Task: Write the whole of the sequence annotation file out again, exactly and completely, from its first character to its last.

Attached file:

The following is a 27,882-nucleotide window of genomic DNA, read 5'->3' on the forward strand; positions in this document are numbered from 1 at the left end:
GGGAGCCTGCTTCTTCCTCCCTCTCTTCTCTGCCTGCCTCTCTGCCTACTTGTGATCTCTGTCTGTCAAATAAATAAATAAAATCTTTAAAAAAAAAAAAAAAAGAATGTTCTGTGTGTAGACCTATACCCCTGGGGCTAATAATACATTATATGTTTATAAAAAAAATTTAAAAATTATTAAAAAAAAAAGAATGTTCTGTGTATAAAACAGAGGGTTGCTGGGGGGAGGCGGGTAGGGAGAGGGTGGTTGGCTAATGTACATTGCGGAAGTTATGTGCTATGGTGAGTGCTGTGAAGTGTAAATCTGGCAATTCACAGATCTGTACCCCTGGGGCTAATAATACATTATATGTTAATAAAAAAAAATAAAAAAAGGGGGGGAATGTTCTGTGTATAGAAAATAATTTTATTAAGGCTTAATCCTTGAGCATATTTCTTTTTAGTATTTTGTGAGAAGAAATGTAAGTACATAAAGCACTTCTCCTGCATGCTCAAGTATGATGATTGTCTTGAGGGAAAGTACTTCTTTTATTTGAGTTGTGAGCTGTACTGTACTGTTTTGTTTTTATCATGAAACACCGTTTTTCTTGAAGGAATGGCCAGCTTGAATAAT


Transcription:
The following is a 27,882-nucleotide window of genomic DNA, read 5'->3' on the forward strand; positions in this document are numbered from 1 at the left end:
GGGAGCCTGCTTCTTCCTCCCTCTCTTCTCTGCCTGCCTCTCTGCCTACTTGTGATCTCTGTCTGTCAAATAAATAAATAAAATCTTTAAAAAAAAAAAAAAAAGAATGTTCTGTGTGTAGACCTATACCCCTGGGGCTAATAATACATTATATGTTTATAAAAAAAATTTAAAAATTATTAAAAAAAAAAGAATGTTCTGTGTATAAAACAGAGGGTTGCTGGGGGGAGGCGGGTAGGGAGAGGGTGGTTGGCTAATGTACATTGCGGAAGTTATGTGCTATGGTGAGTGCTGTGAAGTGTAAATCTGGCAATTCACAGATCTGTACCCCTGGGGCTAATAATACATTATATGTTAATAAAAAAAAATAAAAAAAGGGGGGGAATGTTCTGTGTATAGAAAATAATTTTATTAAGGCTTAATCCTTGAGCATATTTCTTTTTAGTATTTTGTGAGAAGAAATGTAAGTACATAAAGCACTTCTCCTGCATGCTCAAGTATGATGATTGTCTTGAGGGAAAGTACTTCTTTTATTTGAGTTGTGAGCTGTACTGTACTGTTTTGTTTTTATCATGAAACACCGTTTTTCTTGAAGGAATGGCCAGCTTGAATAAT